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Putin to tighten grip on Russia as opponents pose election day challenge


By Guy Faulconbridge and Lidia Kelly

MOSCOW (Reuters) -President Vladimir Putin will seek to tighten his grip on power on Sunday in a Russian election that is certain to deliver him a landslide victory though opponents called on people to stage a symbolic protest against his rule at polling stations.

Putin, who rose to power in 1999, is poised to win a new six-year term that, if he completes it, would make him Russia’s longest-serving leader for more than 200 years.

The election comes just over two years since Putin triggered the deadliest European conflict since World War Two by ordering the invasion of Ukraine in what he casts as a defensive “special military operation”.

War hangs over the three days of voting that ends on Sunday: Ukraine over recent days repeatedly attacked oil refineries in Russia with drones, shelled Russian regions and sought to pierce Russian borders with proxy forces – a move Putin said would not be left unpunished.

Putin, 71, has warned the West that any meddling in the vote will be considered an act of aggression. While his re-election is not in doubt given a lack of any significant rival candidate he wants to show that he has the overwhelming support of Russians.

The Kremlin has sought a high turnout and as polls opened for a third day in western Russia, officials said the turnout in the first two days had already reached 60% nationwide. An exit poll will be published shortly after voting ends at 1800 GMT.

Supporters of Alexei Navalny, who died in unexplained circumstances at an Arctic prison last month, have called on Russians to come out at a “Noon against Putin” protest to show their dissent against a leader they cast as a corrupt autocrat.

“Today we want to say to all of us – noon is the very beginning,” the “Noon Against Putin” initiative wrote on their Telegram early Sunday.

“Yes, some of us are scared. Yes, the choice is not easy. But we are the people. And we will cope with both the choice and the responsibility.”

Over the previous two days, there were scattered incidents of protest as some Russians set fire to voting booths and poured dye into ballot boxes, drawing a rebuke from Russian officials who said they were scumbags and traitors.

About 100 people came out at one polling station at noon (0500 GMT) in the Siberian city of Novosibirsk. Abroad, at Russian voting stations from Thailand to Sydney and from Bishkek to Tashkent queues formed at noon, though it was not immediately clear if the Russians were protesting or simply voting.

Many Russians opposed to Putin have left Russia – with many young men fleeing abroad in 2022 after the start of the war in Ukraine and a mobilisation order.

The West, variously, casts Putin as an autocrat, a war criminal and a killer. U.S. President Joe Biden last month dubbed him a “crazy SOB” and U.S. officials say he has enslaved Russia in a corrupt dictatorship that leads to strategic ruin.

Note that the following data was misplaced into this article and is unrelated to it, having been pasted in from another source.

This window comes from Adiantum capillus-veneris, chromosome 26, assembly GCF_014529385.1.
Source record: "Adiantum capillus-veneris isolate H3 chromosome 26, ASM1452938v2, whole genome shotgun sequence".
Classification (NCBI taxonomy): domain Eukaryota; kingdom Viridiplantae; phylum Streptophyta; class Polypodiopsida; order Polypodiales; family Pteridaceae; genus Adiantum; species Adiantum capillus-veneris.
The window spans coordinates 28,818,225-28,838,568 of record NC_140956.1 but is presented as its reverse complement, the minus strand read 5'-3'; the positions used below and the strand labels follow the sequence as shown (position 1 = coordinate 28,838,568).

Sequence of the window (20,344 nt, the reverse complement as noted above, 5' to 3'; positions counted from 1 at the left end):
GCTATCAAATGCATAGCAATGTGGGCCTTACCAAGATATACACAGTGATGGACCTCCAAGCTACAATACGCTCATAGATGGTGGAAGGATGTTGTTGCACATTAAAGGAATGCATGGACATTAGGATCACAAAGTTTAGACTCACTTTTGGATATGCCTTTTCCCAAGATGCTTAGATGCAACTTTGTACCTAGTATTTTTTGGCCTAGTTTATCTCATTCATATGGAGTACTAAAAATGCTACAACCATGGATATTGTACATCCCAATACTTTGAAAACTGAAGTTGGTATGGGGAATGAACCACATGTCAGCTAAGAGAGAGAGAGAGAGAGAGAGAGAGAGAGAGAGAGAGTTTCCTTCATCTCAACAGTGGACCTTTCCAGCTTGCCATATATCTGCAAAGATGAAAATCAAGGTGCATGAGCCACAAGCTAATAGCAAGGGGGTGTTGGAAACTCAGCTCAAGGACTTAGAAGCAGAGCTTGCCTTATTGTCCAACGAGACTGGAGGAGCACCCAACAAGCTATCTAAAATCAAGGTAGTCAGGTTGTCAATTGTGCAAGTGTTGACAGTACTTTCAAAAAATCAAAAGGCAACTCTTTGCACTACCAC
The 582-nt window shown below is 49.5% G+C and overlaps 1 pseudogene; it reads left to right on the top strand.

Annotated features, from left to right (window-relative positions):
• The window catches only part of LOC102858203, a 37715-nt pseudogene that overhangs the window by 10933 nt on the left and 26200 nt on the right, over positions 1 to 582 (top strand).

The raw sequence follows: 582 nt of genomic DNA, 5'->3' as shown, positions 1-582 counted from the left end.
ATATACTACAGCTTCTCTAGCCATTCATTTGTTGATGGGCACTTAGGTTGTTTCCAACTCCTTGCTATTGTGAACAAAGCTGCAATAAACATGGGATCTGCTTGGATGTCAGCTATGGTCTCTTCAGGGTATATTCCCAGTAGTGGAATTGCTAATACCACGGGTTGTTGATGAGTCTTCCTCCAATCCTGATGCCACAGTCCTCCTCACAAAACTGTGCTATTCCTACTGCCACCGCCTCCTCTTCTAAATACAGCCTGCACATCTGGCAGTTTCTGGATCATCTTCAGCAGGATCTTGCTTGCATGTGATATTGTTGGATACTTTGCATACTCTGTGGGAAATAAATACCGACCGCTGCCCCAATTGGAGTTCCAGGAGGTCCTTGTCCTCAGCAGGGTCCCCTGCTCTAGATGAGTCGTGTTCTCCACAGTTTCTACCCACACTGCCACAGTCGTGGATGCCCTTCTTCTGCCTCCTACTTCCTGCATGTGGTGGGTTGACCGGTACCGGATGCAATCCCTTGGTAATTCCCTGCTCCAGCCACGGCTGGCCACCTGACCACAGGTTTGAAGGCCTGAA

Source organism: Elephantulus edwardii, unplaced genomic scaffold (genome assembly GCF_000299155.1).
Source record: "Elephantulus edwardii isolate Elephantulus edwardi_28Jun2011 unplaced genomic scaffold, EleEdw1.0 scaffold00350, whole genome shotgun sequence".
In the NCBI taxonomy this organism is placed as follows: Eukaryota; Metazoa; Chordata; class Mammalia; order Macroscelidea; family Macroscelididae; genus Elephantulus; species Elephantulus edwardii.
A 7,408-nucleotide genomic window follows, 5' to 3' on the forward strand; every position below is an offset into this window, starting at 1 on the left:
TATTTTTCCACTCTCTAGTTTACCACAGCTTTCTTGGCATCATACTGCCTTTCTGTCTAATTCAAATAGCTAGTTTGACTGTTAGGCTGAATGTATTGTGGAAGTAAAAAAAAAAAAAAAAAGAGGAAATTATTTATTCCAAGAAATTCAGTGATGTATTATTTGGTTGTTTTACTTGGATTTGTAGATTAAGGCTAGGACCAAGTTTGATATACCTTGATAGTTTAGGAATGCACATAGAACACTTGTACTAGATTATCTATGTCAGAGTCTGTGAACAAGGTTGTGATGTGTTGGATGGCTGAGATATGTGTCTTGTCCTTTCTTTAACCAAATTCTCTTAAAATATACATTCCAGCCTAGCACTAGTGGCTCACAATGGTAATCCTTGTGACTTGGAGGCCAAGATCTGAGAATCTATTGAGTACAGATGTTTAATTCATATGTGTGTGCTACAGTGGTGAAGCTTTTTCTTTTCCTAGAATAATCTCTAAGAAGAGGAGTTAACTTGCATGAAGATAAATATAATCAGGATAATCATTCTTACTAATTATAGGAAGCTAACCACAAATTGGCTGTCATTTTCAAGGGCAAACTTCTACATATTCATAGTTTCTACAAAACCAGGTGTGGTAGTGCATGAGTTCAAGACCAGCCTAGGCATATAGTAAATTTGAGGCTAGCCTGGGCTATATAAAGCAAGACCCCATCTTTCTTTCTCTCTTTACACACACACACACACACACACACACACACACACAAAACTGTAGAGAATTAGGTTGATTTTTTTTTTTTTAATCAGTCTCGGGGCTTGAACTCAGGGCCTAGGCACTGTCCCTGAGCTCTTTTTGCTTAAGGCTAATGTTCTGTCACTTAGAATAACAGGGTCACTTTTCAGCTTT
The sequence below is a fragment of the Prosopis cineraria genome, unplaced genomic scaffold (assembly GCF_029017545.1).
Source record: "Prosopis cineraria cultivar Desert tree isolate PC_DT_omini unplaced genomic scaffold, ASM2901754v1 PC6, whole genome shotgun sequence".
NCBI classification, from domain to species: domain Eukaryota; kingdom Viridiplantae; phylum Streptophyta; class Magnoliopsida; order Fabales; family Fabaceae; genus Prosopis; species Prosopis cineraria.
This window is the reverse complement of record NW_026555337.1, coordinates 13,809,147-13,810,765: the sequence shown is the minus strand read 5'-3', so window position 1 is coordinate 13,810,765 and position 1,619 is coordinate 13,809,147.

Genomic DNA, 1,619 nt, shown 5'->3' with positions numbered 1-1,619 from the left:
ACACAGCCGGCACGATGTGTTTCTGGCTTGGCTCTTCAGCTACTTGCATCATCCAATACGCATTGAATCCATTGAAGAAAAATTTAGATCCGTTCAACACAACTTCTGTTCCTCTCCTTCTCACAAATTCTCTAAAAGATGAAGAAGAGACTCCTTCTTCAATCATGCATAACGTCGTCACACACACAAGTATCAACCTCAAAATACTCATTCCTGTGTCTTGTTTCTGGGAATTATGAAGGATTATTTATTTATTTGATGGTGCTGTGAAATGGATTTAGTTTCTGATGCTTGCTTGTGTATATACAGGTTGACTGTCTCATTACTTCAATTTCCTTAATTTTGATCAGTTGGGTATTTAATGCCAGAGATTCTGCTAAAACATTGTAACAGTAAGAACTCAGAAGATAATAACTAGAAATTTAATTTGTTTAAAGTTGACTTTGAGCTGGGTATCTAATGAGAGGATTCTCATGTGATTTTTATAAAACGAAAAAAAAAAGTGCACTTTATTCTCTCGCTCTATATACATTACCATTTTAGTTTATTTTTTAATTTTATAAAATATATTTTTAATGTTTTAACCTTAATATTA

Angela Stent, senior non-resident Fellow at the Brookings Institution, said the election outcome was not in question but that there were serious reasons to take note of the event.

“Vladimir Putin will win, probably by a landslide, and he will claim increased legitimacy as a successful war leader on March 18,” Angela Stent, told the Russia Matters project at Harvard Kennedy School’s Belfer Center.

“The Russian presidential election matters to the United States and its allies for two reasons: what happens during the voting period and what follows after it is over.”

The West, which has supplied Ukraine with hundreds of billions of dollars of aid, weapons and top-level intelligence, says Putin is engaged in a brutal imperial-style war aimed at restoring some of the clout of the Soviet Union.

Russian and Ukrainian estimates indicate that hundreds of thousands of soldiers on both side have been killed or seriously injured, though neither side gives proper casualty figures. Swathes of Ukraine have been devastated.

Putin casts the war as part of a centuries-old battle with a declining and decadent West that he says humiliated Russia after the Berlin Wall fell in 1989 by encroaching on what Putin considers to be Russia’s sphere of influence such as Ukraine.

Russian officials say the West is engaged in a hybrid war against Russia that will include trying to meddle in its election and cast doubt on its results.

Whoever wins the November U.S. presidential election is almost certain to have to deal with an emboldened Putin, who has forged a close strategic partnership with Chinese President Xi Jinping.

More than 114 million Russians are eligible to vote, including in what Moscow calls its “new territories” – four regions of Ukraine that its forces only partly control, but which it has claimed as part of Russia.

Kyiv regards the election taking place in parts of its territory controlled by Russia as illegal and void.

Ukraine’s counteroffensive in 2023 failed to pierce heavily dug in Russian lines, and Russian forces have been pushing into Ukrainian territory just as U.S. support for Ukraine is tangled in domestic political debates.

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